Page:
This is a sort-of aliyah related piece. No real spoilers, though, and it doesn't have to be aliyah if you don't like. I don't own a thing, but I hope you enjoy it anyway…
The little girl had been wearing blue when she asked. The question had been as innocuous as the popsicle stain on entrancingly sky blue fabric.
The cop in him had wanted to ask where her mother was. Had wanted to tell her to go home, to stay away from strangers before she got herself killed. Didn't she know there was enough death in this world already? Enough pain?
But she didn't know, and so he simply regarded her impassively in the fading sunlight of the park.
"Well?" she had asked, tapping her foot with all the impatience she could muster up in her four-year old body. "What happened to them?"
A sigh. Hands caressing the too new rubber. He had no time for little girls who asked questions with answers that were too big, too gruesome, for their narrow worlds.
Except he did have time. He had nothing but time. Time and memories which were too big for even his grown-up world.
Briefly, he considered telling her the truth. He had enough on his conscience, anyway, without lying to children. So he considered describing to her, if she could understand, the sensation of flying. Of splintering glass and animal eyes which had darted, never connecting, from one unseen danger to the next. Of the not-pain which should be pain, and the ever-soldier outlined against a hospital window as he resigned himself to the loss of another family.
He could do it, he knew. Could unload his grief and confusion onto the unsuspecting shoulders of the braid-haired child whose too busy mother would likely be mortified by her tactless questioning. Who would hurry the child indoors with the stern words of those too secure in their lives, too afraid to face all of the things that might go wrong. Don't stare. Don't ask, she would whisper, dragging the girl away to safety and warmth beyond the reach of nightmares and consequence. Likely, she would cast one terrified look back, and then be gone. And nothing would be explained, nothing understood.
But he had seen innocence destroyed in Abby's eyes as she struggled with an enemy she could not bring herself to hate. Had heard it in McGee's stuttered apologies as he fought to find words in his writer's repetoire that might make them okay again. Had known it in the spaces between the old doctor's rambling tales and muddled explanations…and he had known it, to his very core, in the words no longer at her disposal.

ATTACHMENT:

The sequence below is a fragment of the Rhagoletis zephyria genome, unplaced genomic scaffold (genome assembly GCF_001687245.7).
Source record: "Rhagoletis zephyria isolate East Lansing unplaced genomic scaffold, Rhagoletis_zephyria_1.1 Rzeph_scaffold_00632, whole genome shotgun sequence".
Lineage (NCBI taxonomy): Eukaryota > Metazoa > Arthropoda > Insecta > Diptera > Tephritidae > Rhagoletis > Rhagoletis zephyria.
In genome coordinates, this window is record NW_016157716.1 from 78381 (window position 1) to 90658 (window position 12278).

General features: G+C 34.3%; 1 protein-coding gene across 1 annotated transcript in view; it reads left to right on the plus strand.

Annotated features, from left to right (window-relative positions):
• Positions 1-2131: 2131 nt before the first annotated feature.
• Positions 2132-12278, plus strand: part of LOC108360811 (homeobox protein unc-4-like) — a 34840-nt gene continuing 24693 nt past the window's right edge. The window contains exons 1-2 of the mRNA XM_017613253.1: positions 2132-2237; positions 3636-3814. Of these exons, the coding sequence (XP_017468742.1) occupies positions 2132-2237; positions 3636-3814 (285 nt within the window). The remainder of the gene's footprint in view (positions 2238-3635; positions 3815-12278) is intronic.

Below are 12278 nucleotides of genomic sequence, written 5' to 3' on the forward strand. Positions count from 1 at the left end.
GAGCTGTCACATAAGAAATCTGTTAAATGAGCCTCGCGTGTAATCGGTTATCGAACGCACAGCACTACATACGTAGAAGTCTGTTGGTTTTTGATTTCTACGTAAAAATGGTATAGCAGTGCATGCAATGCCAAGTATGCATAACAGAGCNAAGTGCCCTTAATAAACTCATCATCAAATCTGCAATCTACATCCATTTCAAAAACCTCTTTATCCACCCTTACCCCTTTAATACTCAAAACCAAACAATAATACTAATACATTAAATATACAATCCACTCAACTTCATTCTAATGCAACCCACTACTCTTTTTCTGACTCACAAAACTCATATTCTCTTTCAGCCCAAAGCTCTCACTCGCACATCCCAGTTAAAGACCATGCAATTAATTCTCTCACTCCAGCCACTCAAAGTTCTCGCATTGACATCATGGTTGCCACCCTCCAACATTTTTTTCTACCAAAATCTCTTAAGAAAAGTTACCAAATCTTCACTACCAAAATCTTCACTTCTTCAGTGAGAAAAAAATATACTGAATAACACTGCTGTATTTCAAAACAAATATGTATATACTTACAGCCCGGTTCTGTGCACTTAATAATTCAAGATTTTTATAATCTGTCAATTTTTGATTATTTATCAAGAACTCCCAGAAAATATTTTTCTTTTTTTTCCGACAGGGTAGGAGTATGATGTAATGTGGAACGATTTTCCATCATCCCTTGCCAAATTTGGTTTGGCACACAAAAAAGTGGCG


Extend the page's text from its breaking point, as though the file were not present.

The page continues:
She was only trying to help, he would tell the child. Only trying to save him from the monsters he could not see, but understood. Which she could only battle and never understand. Because everyone breaks, everyone cracks. And so she had sworn that she'd never be taken alive.
And he hated himself for wishing she had kept her word…
He could tell her those things, could punish her sincerity and her wide-eyed wonder. He could tell her what the end result of loyalty was. Could show her the way fairy tales really ended, with love unrequited and unrewarded. The princess lost in some far-off tower even as she stood, unchained. Damned forever to a breathing death, to a nightmare sleep. The prince, who had once flown, imprisoned forever in his throne while the king looked helplessly on, cursed to build boats which could carry no one to safer shores. And all of them jesters: laughed at, but without laughter.
He had flown that night, caught off-guard by the force in her tiny shattered body as she shoved him to "safety". Mesmerized by eyes that had darkened from their usual whiskey hue. Amber, when the sun hit them just right. Smiling and teasing and shielding eyes…now black…and now darting…and now empty…
Glassy, as glassy and empty as the window before it, too, had been broken...and he had shattered too…
Suddenly, then, his eyes were drawn to the stain again. Purple on blue. Remnants of a sun-soaked afternoon spent successfully wrangling ice cream trucks.
And he couldn't. He couldn't tell her that flying was just falling until the earth caught you up again, too greedy to leave even one moment of weightlessness unpunished. It was wrong, in the invincible summer light, to reveal how fragile they were. The superheroes who had lost their powers, lost themselves without even an epic battle. Who had been their own villains.
Running aching fingers again over the wheels that now carried him without any of the grace his legs once had, he offered up the only benediction left to a now-capeless hero…He lied.
"I flew," came his whisper, "through the clouds and into the stars."
The child's wide-eyed acceptance would have broken him, had their been anything left to break.
"Does it hurt?", the awed question directed at lifeless legs.
He left her with the doctor's answer as he propelled himself into the gathering dark. He couldn't feel a thing. But the truth was, it hurt every single day.
So, there it is. Please review and tell me what you thought. Was it too confusing? Did the point get across? Thanks, dalai.